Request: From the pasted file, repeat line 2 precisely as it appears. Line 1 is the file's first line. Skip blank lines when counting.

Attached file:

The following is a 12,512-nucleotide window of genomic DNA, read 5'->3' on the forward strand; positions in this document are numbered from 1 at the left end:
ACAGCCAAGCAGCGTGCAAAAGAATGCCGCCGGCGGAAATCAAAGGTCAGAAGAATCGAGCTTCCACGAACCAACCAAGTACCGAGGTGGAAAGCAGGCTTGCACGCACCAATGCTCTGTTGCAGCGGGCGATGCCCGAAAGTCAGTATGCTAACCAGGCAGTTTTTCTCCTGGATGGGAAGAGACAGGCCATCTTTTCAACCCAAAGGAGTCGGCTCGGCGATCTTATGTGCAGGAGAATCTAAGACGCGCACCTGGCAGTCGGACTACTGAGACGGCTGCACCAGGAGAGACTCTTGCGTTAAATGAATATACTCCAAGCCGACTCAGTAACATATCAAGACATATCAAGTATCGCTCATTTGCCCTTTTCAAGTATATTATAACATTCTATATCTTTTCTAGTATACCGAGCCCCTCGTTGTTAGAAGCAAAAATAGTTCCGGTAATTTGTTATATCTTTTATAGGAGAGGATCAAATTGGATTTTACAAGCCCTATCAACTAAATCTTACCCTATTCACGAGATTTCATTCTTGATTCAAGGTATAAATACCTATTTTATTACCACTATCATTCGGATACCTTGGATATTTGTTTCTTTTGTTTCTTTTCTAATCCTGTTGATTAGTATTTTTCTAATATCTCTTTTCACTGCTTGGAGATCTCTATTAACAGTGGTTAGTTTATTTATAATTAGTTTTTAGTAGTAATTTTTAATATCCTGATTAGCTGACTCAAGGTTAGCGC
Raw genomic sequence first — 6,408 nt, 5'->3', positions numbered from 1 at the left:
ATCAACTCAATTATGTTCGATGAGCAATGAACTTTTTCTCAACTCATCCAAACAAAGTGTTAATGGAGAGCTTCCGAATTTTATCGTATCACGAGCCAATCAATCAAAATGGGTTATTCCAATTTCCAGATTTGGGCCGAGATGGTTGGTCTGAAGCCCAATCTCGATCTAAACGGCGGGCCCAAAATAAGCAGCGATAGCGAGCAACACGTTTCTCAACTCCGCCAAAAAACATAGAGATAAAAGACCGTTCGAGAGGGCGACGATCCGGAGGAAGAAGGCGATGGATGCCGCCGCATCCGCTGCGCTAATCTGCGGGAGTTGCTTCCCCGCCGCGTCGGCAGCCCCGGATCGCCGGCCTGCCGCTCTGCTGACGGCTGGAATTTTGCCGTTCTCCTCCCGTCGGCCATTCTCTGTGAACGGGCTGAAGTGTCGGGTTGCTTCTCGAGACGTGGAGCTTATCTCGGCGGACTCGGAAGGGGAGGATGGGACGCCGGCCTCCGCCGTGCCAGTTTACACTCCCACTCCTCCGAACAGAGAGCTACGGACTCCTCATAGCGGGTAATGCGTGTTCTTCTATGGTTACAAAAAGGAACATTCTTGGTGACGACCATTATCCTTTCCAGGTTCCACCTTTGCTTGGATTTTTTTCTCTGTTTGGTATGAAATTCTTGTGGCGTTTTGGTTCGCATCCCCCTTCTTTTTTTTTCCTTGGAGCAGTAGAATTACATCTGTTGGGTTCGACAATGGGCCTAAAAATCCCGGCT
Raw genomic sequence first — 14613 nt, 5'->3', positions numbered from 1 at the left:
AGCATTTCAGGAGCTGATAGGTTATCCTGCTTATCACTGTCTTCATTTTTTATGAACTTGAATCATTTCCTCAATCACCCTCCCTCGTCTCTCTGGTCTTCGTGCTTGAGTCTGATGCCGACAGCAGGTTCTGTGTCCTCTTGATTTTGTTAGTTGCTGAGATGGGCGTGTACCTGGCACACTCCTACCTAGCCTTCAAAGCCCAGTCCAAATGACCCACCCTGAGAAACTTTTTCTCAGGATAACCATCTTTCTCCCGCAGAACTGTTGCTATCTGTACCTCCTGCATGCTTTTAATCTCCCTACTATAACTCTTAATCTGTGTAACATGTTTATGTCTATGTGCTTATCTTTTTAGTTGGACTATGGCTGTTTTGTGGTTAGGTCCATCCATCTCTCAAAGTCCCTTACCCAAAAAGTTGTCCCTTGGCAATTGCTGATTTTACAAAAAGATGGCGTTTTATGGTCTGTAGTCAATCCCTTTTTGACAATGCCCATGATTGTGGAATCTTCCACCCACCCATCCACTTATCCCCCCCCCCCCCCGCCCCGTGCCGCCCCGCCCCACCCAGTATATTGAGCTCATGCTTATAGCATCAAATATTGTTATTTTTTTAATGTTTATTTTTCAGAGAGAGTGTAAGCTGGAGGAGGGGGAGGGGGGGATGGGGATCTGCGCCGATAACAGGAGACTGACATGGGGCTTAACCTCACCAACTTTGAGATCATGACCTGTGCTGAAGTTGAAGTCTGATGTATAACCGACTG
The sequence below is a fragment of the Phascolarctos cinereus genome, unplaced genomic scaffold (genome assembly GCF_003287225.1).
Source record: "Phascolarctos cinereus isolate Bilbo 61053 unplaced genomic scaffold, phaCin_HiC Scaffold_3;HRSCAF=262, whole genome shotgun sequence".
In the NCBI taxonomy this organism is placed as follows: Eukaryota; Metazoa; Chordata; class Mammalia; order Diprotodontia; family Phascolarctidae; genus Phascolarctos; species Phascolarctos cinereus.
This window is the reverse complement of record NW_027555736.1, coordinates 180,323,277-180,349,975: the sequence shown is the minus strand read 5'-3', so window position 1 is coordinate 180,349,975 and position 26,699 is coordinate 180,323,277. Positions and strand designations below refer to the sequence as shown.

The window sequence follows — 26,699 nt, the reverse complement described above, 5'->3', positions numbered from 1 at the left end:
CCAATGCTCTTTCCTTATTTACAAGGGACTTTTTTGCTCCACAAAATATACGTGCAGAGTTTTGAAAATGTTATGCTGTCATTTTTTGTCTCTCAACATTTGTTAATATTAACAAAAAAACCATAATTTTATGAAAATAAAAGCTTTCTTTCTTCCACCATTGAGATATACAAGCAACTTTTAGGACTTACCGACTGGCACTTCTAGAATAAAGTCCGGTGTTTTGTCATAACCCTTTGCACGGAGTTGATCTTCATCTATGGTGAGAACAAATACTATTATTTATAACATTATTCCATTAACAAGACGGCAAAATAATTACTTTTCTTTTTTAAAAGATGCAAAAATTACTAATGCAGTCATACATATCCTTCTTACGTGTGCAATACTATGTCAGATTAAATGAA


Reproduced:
ACAGCCAAGCAGCGTGCAAAAGAATGCCGCCGGCGGAAATCAAAGGTCAGAAGAATCGAGCTTCCACGAACCAACCAAGTACCGAGGTGGAAAGCAGGCTTGCACGCACCAATGCTCTGTTGCAGCGGGCGATGCCCGAAAGTCAGTATGCTAACCAGGCAGTTTTTCTCCTGGATGGGAAGAGACAGGCCATCTTTTCAACCCAAAGGAGTCGGCTCGGCGATCTTATGTGCAGGAGAATCTAAGACGCGCACCTGGCAGTCGGACTACTGAGACGGCTGCACCAGGAGAGACTCTTGCGTTAAATGAATATACTCCAAGCCGACTCAGTAACATATCAAGACATATCAAGTATCGCTCATTTGCCCTTTTCAAGTATATTATAACATTCTATATCTTTTCTAGTATACCGAGCCCCTCGTTGTTAGAAGCAAAAATAGTTCCGGTAATTTGTTATATCTTTTATAGGAGAGGATCAAATTGGATTTTACAAGCCCTATCAACTAAATCTTACCCTATTCACGAGATTTCATTCTTGATTCAAGGTATAAATACCTATTTTATTACCACTATCATTCGGATACCTTGGATATTTGTTTCTTTTGTTTCTTTTCTAATCCTGTTGATTAGTATTTTTCTAATATCTCTTTTCACTGCTTGGAGATCTCTATTAACAGTGGTTAGTTTATTTATAATTAGTTTTTAGTAGTAATTTTTAATATCCTGATTAGCTGACTCAAGGTTAGCGC